When you choose to invest through the Investor Plus visa, you’ll have fewer requirements to meet than someone who invest through the Investor visa:
- There are no age restrictions on the Investor Plus visa.
- You don’t have to demonstrate any business experience
- You don’t have to have settlement funds available.
- There is no English language requirement or points test applied to the Investor Plus visa.
What are the requirements?
To be eligible for an Investor Plus visa, you must:
- Make the required investment in an acceptable investment.
- Meet New Zealand’s health and character requirements.
How should you make the investment?
You can only invest in acceptable New Zealand investments, for both visas. Additionally, investments must be made through the New Zealand banking system and investments must be from a validated source.
What is considered an acceptable investment?
Immigration New Zealand recognizes the following as ‘acceptable investments’:
- Equity in New Zealand firms, both public and private. An equity investment can be active or passive, and can be made direct or via managed funds.
- Bonds, issued by the New Zealand government, local New Zealand authorities or approved New Zealand banks, finance companies or firms.
- New residential property development that is not for your personal use and designed to make a commercial return on the open market.
- Up to 15% of the investment total can be philanthropic investment.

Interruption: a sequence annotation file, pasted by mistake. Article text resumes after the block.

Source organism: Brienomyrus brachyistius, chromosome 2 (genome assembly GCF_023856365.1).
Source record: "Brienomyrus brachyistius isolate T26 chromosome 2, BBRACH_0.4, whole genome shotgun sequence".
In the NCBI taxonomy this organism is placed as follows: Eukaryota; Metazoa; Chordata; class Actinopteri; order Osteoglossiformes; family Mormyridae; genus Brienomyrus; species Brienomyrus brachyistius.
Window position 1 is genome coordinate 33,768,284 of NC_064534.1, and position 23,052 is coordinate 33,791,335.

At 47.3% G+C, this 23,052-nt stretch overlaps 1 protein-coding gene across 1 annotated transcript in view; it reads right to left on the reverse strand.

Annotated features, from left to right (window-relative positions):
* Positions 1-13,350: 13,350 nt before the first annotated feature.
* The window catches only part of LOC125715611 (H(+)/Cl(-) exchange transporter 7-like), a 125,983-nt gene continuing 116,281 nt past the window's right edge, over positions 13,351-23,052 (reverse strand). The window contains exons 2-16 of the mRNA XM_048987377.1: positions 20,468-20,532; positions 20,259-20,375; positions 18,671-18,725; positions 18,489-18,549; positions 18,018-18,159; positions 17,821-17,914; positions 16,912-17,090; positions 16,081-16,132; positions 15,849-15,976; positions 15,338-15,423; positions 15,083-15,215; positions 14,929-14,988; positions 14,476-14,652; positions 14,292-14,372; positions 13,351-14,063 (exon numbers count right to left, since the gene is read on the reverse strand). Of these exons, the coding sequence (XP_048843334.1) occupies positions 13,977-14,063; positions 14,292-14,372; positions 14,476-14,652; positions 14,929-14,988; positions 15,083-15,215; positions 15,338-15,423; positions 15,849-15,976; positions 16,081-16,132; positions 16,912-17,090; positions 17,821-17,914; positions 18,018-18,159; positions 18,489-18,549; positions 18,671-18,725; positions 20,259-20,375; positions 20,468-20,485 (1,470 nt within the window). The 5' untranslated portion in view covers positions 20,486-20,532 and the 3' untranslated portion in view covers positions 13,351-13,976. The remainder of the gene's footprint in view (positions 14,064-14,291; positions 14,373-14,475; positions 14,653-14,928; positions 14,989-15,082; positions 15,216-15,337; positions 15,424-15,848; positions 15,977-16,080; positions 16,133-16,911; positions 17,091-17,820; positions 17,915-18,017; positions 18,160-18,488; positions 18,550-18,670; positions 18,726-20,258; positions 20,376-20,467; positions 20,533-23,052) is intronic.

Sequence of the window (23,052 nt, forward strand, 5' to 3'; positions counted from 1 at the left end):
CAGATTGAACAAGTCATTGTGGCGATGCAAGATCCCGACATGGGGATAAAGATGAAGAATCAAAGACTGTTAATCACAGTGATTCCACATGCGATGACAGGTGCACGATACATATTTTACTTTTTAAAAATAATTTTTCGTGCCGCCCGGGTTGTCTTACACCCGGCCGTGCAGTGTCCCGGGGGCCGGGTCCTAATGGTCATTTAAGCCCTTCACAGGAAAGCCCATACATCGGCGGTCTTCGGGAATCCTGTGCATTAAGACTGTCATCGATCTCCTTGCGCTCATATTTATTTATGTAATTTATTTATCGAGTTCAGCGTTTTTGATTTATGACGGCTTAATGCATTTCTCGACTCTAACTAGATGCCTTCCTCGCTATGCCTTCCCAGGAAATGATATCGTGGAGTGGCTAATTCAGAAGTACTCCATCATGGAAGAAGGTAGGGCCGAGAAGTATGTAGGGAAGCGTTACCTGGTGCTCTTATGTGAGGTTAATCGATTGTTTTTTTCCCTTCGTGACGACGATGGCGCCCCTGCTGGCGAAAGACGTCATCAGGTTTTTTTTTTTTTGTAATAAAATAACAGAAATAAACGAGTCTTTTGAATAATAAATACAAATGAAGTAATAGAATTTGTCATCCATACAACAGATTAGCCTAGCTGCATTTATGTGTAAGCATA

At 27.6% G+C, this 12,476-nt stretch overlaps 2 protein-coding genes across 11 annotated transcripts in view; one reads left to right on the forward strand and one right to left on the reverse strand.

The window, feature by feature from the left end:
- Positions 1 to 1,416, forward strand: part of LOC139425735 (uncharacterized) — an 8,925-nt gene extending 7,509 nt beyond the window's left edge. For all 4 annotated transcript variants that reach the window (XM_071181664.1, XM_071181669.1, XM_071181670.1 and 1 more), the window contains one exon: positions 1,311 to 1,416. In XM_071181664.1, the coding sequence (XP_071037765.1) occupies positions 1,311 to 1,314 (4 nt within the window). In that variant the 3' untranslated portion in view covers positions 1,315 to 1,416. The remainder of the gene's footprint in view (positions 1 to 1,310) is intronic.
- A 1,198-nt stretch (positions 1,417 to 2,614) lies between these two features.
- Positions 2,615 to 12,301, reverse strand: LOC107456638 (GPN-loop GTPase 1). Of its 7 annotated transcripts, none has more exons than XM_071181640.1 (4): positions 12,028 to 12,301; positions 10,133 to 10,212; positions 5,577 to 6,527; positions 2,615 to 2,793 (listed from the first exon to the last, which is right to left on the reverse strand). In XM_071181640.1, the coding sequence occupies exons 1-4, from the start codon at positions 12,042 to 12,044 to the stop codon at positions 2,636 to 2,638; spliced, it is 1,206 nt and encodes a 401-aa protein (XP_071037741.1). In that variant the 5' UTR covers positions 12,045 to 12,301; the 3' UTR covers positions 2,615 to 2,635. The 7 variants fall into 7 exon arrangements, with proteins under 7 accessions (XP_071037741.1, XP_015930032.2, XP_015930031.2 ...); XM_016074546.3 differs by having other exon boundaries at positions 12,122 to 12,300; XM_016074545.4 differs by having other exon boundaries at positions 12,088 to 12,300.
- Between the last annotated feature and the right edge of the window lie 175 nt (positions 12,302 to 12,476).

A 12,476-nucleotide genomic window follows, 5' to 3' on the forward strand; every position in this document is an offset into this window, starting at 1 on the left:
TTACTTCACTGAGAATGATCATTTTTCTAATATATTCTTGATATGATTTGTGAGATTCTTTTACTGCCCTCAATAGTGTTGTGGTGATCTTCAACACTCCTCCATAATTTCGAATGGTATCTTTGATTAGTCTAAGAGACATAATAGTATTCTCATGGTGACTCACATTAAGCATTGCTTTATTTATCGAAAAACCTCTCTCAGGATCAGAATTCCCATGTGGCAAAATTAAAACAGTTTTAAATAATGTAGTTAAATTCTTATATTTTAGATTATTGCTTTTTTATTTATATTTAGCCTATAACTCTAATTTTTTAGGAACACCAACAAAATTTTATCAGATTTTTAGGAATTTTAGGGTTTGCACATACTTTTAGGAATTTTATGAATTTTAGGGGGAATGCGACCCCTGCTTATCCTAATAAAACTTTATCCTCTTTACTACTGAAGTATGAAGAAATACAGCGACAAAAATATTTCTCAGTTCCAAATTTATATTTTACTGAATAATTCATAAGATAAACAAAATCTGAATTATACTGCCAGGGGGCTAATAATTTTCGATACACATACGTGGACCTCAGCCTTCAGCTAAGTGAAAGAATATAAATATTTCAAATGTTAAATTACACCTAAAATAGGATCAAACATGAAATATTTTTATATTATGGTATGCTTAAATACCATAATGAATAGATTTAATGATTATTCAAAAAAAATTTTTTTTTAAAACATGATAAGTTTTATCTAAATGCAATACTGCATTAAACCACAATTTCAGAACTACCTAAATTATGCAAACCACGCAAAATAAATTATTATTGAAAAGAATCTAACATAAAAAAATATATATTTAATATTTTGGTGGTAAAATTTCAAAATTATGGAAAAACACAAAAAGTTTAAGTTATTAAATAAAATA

Generally, an investment must:
- Be capable of a commercial return under normal circumstances.
- Be invested in New Zealand in New Zealand currency.
- Have the potential to contribute to New Zealand’s economy.
- Not be for the personal use of the investor.
You can read more about acceptable investments on Immigration New Zealand’s website.
Here’s how the application process works
If you wish to apply for a New Zealand Investor visa, you must first lodge an Expression of Interest. If your Expression of Interest is successful, you’ll get an invitation to apply for New Zealand residence.
Should INZ approve your residence in principle, you’ll have 12 months to transfer your investment funds into an acceptable investment in New Zealand. You’ll have to provide verifiable documents to show that the investments came from the funds and/or assets that you nominated.
What happens after you get residence?
You’ll have to do the following once INZ has approved your residence:
- Keep the investment funds in an acceptable investment for four years.
- Spend at least 146 days of each year in New Zealand in years two, three and four of your four-year investment period or 438 days over the four-year investment period.
Investor Plus visa:
- Keep your investment funds in an acceptable investment for three years.
- Spent at last 44 days in New Zealand each year in years two and three of your three-year investment period or 88 days over the three-year investment period.
For both visas, the number of days you’ll have to spend in New Zealand over the investment period will depend on the make-up of your investment.
Find out if you’re eligible for a New Zealand Investor visa
To see if you’re eligible to apply for a either the Investor or Investor Plus visa, simply book a free initial immigration assessment with our consultants. This assessment will show all New Zealand visas for which you could qualify. Following the outcome of the assessment, our consultants will discuss the best way forward for your emigration to New Zealand.
One of the main research point for our clients is the cost of living in New Zealand. Time and again clients tell us they want to know that they’ll be able to live comfortably.
This has lead us to put together the ultimate guide to the cost of living in New Zealand – and today we’re sharing it with you.
You’ll get a better understanding of how much money you could expect to earn and what your average living costs would be:
We’ll even tell you where to go do a realistic cost-of-living calculation. But first let’s look at how much you could expect to earn…